Slave Girls from Beyond Infinity (1987)

Starring Elizabeth Kaitan, Cindy Beal, Don Scribner, Brinke Stevens, Carl Horner, Kirk Graves, Randolph Roehbling

Directed by Ken Dixon

Expectations: Moderate. I love The Most Dangerous Game, and I love cheap sci-fi, so where can this go wrong?

On the general scale:

On the B-movie scale:


Slave Girls from Beyond Infinity is a film with limited appeal. Basically, if you’ve ever watched a sci-fi film, but wished the protagonists were played by buxom beauties in loincloths, then your search is over. There’s also the niche group of audience members that may have secretly wished for the same buxom beauties in something of a Most Dangerous Game scenario. Slave Girls from Beyond Infinity fulfills both fantasies, but beyond that it doesn’t do much. And if that wasn’t your thing going into the movie, I doubt the movie has the power enough to sway your sexual fantasies into the weird and wild. But who knows, give it a shot!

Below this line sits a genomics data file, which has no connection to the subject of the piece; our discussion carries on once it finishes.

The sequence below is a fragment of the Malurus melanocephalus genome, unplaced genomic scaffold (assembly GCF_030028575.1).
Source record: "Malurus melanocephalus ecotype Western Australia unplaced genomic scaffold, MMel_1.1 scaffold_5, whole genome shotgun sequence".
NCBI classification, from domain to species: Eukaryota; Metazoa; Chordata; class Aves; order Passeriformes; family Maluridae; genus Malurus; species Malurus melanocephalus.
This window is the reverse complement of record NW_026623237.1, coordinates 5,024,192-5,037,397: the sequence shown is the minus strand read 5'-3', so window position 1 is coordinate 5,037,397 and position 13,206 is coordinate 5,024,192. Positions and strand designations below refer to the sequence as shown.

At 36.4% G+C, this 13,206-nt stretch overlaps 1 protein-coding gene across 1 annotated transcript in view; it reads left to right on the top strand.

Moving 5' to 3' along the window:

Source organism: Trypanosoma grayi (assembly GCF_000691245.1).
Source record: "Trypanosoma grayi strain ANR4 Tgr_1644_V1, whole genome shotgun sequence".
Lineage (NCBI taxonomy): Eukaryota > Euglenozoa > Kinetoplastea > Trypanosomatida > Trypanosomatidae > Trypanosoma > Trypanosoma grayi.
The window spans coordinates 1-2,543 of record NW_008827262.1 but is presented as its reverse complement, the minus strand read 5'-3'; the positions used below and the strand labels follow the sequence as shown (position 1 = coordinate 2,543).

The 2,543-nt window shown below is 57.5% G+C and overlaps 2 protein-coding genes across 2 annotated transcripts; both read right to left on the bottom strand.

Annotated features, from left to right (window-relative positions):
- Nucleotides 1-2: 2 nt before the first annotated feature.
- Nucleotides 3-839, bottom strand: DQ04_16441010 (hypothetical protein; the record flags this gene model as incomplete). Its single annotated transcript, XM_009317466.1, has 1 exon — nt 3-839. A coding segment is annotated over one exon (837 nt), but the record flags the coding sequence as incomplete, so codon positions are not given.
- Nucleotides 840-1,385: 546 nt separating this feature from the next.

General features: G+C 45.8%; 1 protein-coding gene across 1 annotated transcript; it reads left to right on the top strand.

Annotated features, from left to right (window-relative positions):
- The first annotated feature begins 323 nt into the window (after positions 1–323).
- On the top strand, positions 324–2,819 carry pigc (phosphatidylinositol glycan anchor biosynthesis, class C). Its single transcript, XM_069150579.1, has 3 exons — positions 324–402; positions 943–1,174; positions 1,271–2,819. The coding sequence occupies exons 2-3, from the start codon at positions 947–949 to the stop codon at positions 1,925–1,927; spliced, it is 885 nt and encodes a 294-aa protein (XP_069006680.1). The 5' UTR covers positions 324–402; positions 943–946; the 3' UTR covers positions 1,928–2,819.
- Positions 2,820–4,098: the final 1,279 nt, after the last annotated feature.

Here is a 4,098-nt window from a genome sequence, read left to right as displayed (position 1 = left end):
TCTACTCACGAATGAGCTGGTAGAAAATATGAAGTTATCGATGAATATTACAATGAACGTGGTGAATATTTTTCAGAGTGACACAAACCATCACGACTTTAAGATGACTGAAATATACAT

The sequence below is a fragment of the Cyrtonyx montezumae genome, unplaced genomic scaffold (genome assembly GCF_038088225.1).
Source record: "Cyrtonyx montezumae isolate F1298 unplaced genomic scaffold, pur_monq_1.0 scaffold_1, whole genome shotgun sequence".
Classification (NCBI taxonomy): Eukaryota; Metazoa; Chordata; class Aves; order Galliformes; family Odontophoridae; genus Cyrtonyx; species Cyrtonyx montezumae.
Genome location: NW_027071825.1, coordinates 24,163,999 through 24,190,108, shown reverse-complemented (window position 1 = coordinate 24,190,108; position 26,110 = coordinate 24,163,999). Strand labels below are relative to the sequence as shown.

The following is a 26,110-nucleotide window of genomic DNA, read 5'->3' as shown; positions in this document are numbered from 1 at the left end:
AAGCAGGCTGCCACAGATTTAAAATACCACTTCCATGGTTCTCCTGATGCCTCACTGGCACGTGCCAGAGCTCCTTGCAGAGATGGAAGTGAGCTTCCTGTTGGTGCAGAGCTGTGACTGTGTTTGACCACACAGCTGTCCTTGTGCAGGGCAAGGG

So as I alluded to: Slave Girls from Beyond Infinity is a science fiction re-telling of Richard Connell’s The Most Dangerous Game. The slave girls of the title are Daria and Tisa, who escape from a prison ship in the opening minutes. They hijack the ship and set out for stars unknown, but instead they end up crash landing on a nearby planet inhabited by an eccentric hunter named Zed and his robot servants. He invites the girls to dinner, where they meet a couple of other shipwrecked people under the care of Zed. This would normally be a seminal scene of the story, where the hunter reveals some sadistic fascination with hunting, but instead it’s just kinda boring.